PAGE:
Saturday, February 1, 2014
12 Years a Slave -- surviving or living?
Director: Steve McQueen, 2013 (R)
Probably the strongest of this year's crop of Best Picture Oscar nominees, 12 Years a Slave is an intense film that is sometimes hard to watch. Indeed, it may be the best movie yet about slavery. Based on the true story of Solomon Northup (Chiwetel Ejiofor), a free black in the North who was abducted and sold into slavery in the South.
We meet Solomon at the start of the film and see him as a man of culture, a musician with a wife and family. Set in the pre-Civil war antebellum era, he is a middle-class freeman who enjoys his life. But while his wife and children are out of town, he is enticed to travel to New York to perform. While there he is drugged, chained, and put on a ship to Atlanta. His days of freedom are over. He is sold to a kindly slaver (Benedict Cumberbatch) at first but finds himself subsequently owned by a brutal master (Michael Fassbender).
McQueen draws outstanding performances from an ensemble cast. Alongside Ejiofor, Cumberbatch and Fassbender, we see Paul Giamatti as a slave trader, Paul Dano as a mean overseer, Sarah Paulson as the master's wife, Brad Pitt (one of the producers and key to getting the movie made) and Lupita Nyong'o as Patsey, a pretty slave treated as the master's sexual toy. Indeed, Ejiofor and Nyongo'o have garnered Oscar nominations for their work here.
The bulk of the movie deals with Northup's twelve years spent in slavery. McQueen contrasts the kind and evil slave masters, even while depicting both as willing to dehumanize the slaves as non-humans, mere animals. They accept them as their property and hence free to do anything they like to them, including whipping, raping and killing them. There are some heavy scenes of all three. But it is the very capricious and violent nature of the slavers that haunt us, even the slaver's wife. In one scene, the slaves are forced to dance to music. When the wife comes in, she strikes Patsey violently and then tells the others to carry on.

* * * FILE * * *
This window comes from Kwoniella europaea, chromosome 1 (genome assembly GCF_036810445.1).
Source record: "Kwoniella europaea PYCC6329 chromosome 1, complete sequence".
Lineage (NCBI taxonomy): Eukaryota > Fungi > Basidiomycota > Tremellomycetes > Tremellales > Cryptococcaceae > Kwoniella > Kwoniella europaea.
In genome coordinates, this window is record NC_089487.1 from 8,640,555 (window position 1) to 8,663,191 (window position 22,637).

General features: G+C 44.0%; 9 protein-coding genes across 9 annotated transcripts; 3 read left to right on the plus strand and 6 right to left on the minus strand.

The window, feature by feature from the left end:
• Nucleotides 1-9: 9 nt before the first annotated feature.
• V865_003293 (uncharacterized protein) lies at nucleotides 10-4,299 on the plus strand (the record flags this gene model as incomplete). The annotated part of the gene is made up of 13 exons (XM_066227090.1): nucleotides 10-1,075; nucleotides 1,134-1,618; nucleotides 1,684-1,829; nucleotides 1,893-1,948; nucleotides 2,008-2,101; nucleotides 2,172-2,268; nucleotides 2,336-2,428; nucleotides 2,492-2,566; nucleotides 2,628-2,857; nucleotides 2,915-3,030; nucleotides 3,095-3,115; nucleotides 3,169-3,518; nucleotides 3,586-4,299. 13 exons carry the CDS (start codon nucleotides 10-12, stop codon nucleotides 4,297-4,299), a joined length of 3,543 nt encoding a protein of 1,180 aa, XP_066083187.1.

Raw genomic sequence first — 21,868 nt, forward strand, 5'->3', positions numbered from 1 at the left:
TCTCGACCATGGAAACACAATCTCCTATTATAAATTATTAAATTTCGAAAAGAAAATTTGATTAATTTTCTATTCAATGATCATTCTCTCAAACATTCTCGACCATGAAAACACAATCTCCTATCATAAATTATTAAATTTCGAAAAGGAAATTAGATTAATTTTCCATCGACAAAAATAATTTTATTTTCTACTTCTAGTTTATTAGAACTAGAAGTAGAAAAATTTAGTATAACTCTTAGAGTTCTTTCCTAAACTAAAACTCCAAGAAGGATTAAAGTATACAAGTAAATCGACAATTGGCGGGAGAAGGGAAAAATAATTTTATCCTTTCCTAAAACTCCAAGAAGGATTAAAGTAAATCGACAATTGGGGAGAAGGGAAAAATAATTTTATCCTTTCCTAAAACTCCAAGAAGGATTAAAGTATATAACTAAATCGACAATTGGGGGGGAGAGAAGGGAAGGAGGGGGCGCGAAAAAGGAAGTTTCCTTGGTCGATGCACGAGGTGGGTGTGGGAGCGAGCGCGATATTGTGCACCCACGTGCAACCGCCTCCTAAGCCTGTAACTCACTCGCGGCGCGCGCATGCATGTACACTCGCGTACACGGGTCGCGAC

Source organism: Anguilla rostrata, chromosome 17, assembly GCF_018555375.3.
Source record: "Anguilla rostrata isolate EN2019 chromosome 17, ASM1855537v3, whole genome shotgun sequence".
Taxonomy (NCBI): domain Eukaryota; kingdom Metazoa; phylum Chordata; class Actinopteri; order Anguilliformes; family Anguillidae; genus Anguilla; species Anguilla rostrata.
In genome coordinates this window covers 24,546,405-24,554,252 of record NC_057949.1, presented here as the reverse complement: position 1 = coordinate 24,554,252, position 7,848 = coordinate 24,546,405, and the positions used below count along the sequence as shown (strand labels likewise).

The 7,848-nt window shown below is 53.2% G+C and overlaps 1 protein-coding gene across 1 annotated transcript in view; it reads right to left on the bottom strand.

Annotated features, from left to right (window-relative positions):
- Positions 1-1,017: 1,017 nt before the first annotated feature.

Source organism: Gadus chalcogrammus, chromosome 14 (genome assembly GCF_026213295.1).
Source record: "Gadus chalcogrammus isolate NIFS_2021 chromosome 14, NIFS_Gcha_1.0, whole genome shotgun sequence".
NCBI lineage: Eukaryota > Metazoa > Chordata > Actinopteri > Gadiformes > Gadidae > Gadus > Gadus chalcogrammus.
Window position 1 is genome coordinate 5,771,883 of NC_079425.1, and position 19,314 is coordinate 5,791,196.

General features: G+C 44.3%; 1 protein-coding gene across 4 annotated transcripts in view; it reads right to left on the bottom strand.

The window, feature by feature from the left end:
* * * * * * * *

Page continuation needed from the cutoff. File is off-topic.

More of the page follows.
I have dealt in detail with the moral implications of slavery in 2012's Lincoln so I won't reiterate that here except for a quick comment. The apostle Paul says, "Don’t you know that when you offer yourselves to someone as obedient slaves, you are slaves of the one you obey—whether you are slaves to sin, which leads to death, or to obedience, which leads to righteousness?" (Rom. 6:16) We are born in sin and find ourselves slaves to sin. But we can find freedom if we choose Jesus (Jn 1:12). Then we can become slaves to obedience, an obedience to Christ.
A key theme here, though, is surviving or living. Early on, while still in the North (albeit in chains), Northup comments to another slave: "I don't want to survive. I want to live." Later, after some years of life as a slave, he finds himself just wanting to survive. In this life survival is a baseline requirement. We seek the barest minimum to survive: shelter, food, water. We can eke away at surviving. But living entails more than this. It entails community, dignity and joy. Real living involves knowing Jesus Christ, who came to give us real life (Jn. 10:10) along with real freedom (Rom. 8:2)
We may not be chained and enslaved, receiving physical punishment from our masters. But we may remain mentally, emotionally and spiritually enslaved, receiving spiritual punishment from Satan. We can seek to survive, and that may carry us for a year or two, until our spirit is finally crushed. But true living can come only from Christ. Will you find rescue, as Northup did, from the hand of the one who came looking for you (Lk. 19:10)?
Copyright ©2014, Martin Baggs
at 10:00 AM